Now, the president calls the removal of Confederate statues “foolish.”  He claims that they are “beautiful.”  There appears to be no ambiguity in these comments.  He seems to be implying that he supports what these groups supported when they gathered in Charlottesville, VA.  Simultaneously, one must conclude that he is not on the side of those counter-protesters who stood against the White supremacist groups.  Whatever condemnation that he has spoken about these White Nationalist groups has been undermined by his own latest comments.

The National Baptist Convention, USA, Inc., as a group standing on the side of Christ the Lord, rejects the views of these White Nationalist groups.  We stand against the president’s ambivalence on the matter.  We make it clear: the evil present in Charlottesville was the result of the divisiveness of White supremacist racism.  We condemn this evil in the strongest possible terms.  We, also, call on the president of the United States to change his words, both in tenor and tone, towards groups that support such repugnant ideas.  We call upon him to let such groups know that they may have a legal right to exist in this country but they have no moral right to exist.  They represent the worst kind of ideology, and therefore, should not feel welcomed in our nation.  We call upon him to stand on the Lord’s side who calls us to remember that of one blood God made all humanity.  Therefore, he must not be ambivalent; he must call out this evil in no uncertain terms.  In so doing, he will help to create the context that will become advantageous and conducive to bringing unity to this country and thereby undermine the plans of those intent on promoting the heretical and evil agenda of White supremacy.

The law of Christ demands that Christians of every creed, confession, and convention denounce the racist, toxic ideology of the alt-right movement and stand united against its every expression and aspiration for cultural and political correctness. The deadly consequences our nation will reap, should we tolerate the alt-right’s murderous quest for legitimacy, were seen in Charlottesville this past week, and they are frightening.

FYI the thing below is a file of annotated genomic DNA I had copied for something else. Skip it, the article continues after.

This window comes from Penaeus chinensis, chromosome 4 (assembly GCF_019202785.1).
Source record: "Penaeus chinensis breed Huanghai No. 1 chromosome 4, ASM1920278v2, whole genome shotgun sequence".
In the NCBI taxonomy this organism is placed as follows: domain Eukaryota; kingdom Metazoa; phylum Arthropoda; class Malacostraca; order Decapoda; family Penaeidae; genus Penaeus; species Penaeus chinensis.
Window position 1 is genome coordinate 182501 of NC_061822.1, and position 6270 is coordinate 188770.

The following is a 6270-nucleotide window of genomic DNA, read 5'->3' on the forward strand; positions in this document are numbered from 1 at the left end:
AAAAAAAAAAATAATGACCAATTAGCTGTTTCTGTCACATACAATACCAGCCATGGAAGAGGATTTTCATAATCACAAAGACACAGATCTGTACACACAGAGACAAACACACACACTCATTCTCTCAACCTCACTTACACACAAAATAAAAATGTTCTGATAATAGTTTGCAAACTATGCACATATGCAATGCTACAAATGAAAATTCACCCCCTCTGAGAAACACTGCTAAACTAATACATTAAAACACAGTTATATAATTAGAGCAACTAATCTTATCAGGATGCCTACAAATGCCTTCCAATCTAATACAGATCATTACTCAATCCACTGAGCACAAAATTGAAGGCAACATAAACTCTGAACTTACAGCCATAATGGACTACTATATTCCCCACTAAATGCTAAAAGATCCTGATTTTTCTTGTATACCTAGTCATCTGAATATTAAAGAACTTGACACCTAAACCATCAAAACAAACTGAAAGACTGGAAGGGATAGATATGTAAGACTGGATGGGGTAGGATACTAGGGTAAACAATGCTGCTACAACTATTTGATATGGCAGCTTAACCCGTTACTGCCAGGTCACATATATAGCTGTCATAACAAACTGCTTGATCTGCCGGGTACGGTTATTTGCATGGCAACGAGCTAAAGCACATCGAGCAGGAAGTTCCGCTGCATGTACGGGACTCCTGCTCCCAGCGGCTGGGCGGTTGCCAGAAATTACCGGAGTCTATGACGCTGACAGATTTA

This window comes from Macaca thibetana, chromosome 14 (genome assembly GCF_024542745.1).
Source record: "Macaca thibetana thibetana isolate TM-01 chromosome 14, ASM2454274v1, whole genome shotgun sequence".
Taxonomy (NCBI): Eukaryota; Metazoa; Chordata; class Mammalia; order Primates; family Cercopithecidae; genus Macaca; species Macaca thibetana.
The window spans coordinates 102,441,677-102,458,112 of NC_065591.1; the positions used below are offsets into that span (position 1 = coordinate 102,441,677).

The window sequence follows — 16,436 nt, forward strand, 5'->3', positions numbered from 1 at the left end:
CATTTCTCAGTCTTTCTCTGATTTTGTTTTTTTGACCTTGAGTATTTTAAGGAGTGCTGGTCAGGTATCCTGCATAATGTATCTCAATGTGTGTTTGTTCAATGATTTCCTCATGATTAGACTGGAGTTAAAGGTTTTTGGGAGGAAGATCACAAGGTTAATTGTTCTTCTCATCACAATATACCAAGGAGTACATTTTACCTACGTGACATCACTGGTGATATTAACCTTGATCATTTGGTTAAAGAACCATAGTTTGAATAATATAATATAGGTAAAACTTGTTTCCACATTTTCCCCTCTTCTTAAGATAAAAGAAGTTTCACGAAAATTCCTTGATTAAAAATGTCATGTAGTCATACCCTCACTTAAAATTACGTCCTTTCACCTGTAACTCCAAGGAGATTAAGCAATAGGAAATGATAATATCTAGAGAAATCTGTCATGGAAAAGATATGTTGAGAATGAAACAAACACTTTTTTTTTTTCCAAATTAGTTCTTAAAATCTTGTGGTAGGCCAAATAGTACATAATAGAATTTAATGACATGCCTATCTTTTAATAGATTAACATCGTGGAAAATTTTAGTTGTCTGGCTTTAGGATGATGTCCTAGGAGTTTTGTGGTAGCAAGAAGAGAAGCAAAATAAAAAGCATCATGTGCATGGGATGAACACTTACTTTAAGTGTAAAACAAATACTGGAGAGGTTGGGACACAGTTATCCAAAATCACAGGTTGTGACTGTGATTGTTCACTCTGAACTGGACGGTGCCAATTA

The failure of President Donald J. Trump to perceive the true nature of this evil, his unwillingness to denounce its exponents in unambiguous terms, seems to speak volumes regarding whether he plans to be the president for ALL of America.

We must all remember that lawlessness cannot be met with indifference.  Racism cannot be met with equivocation. Hatred cannot be met with uncertainty. Not only must President Trump, but all our leaders from both the secular and the sacred communities must speak with one voice to declare that this kind of hatred, bigotry and racism is totally unacceptable.

The alt-right is antithetical to Christian principles. Its leaders are purveyors of racism. And those who would tolerate this growing menace or suggest that the First Amendment affords protections for their inducements to violence are morally bankrupt as is the alt-right movement itself.

I call upon on all people of faith to bear prophetic witness against the alt-right, to expose its teachings and teachers for the evil menace they promote, and to reject any claim that racist nationalists should find acceptance in our country. I call on people of good will to continue to pursue racial harmony and unity for the good of our nation.

God bless America!

Dr. Jerry Young, President
National Baptist Convention, USA, Inc.